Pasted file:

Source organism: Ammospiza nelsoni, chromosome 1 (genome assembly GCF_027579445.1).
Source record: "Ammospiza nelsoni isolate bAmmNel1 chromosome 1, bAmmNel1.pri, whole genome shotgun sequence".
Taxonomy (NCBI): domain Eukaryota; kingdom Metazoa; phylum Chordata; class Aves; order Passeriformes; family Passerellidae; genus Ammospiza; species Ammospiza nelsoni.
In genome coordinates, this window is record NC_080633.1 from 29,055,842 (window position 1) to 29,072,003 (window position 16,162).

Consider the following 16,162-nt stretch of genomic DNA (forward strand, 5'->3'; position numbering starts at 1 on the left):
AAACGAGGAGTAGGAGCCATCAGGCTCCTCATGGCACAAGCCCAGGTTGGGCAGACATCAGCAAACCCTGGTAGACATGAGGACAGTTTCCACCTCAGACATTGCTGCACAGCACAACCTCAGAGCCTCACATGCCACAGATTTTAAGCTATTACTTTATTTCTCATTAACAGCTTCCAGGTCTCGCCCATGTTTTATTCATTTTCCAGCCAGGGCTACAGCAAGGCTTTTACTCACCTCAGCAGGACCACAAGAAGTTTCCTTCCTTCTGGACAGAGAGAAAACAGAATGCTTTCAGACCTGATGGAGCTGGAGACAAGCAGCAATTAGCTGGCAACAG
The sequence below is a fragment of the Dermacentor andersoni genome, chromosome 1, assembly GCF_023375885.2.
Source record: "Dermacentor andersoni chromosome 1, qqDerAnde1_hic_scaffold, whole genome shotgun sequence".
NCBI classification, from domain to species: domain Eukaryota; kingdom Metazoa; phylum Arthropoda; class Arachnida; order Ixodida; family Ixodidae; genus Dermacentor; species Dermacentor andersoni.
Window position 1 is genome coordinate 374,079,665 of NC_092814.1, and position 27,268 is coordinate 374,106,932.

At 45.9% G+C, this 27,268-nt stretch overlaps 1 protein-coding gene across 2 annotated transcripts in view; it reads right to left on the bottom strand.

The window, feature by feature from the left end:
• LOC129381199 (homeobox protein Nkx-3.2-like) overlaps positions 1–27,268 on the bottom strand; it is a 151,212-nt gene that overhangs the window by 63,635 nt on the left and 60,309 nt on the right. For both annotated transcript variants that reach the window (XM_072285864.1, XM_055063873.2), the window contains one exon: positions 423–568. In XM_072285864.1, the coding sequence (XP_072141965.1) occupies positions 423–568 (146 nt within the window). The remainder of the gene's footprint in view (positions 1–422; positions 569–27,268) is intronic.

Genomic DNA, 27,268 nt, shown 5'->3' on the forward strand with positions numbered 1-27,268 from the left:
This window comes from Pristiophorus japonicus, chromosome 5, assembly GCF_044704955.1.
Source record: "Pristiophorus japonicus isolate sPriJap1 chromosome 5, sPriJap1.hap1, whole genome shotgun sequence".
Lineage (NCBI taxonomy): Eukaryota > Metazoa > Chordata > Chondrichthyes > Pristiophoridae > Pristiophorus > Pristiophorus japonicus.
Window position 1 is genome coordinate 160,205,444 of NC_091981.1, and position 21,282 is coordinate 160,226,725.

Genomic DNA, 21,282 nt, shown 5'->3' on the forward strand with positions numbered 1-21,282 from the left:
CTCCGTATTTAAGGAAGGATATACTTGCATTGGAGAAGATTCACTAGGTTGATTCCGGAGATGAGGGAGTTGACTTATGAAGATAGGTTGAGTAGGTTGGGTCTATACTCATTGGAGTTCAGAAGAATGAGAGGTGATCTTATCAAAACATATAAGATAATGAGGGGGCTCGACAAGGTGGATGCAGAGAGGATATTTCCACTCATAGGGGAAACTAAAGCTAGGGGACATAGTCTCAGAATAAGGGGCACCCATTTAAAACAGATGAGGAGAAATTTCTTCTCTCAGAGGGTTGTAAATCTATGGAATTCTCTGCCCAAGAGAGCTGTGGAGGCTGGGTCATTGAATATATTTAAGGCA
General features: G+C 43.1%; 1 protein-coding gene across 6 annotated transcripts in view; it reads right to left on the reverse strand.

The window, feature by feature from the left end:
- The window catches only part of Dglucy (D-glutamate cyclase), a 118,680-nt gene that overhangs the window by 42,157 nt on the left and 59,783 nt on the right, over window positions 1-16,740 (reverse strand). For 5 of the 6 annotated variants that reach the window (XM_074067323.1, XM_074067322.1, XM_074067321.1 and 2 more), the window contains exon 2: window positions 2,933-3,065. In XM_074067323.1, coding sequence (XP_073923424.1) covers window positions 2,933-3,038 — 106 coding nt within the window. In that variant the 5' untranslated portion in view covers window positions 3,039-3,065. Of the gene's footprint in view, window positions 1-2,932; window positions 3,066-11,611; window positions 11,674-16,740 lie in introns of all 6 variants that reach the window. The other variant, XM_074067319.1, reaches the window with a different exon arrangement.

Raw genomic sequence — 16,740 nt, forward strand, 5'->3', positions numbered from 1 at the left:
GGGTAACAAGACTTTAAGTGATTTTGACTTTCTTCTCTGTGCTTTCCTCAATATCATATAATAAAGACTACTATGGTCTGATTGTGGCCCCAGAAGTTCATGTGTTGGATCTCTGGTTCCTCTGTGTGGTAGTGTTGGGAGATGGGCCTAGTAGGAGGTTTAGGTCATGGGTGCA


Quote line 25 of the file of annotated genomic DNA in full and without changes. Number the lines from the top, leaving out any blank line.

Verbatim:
GGGTAACAAGACTTTAAGTGATTTTGACTTTCTTCTCTGTGCTTTCCTCAATATCATATAATAAAGACTACTATGGTCTGATTGTGGCCCCAGAAGTTCATGTGTTGGATCTCTGGTTCCTCTGTGTGGTAGTGTTGGGAGATGGGCCTAGTAGGAGGTTTAGGTCATGGGTGCA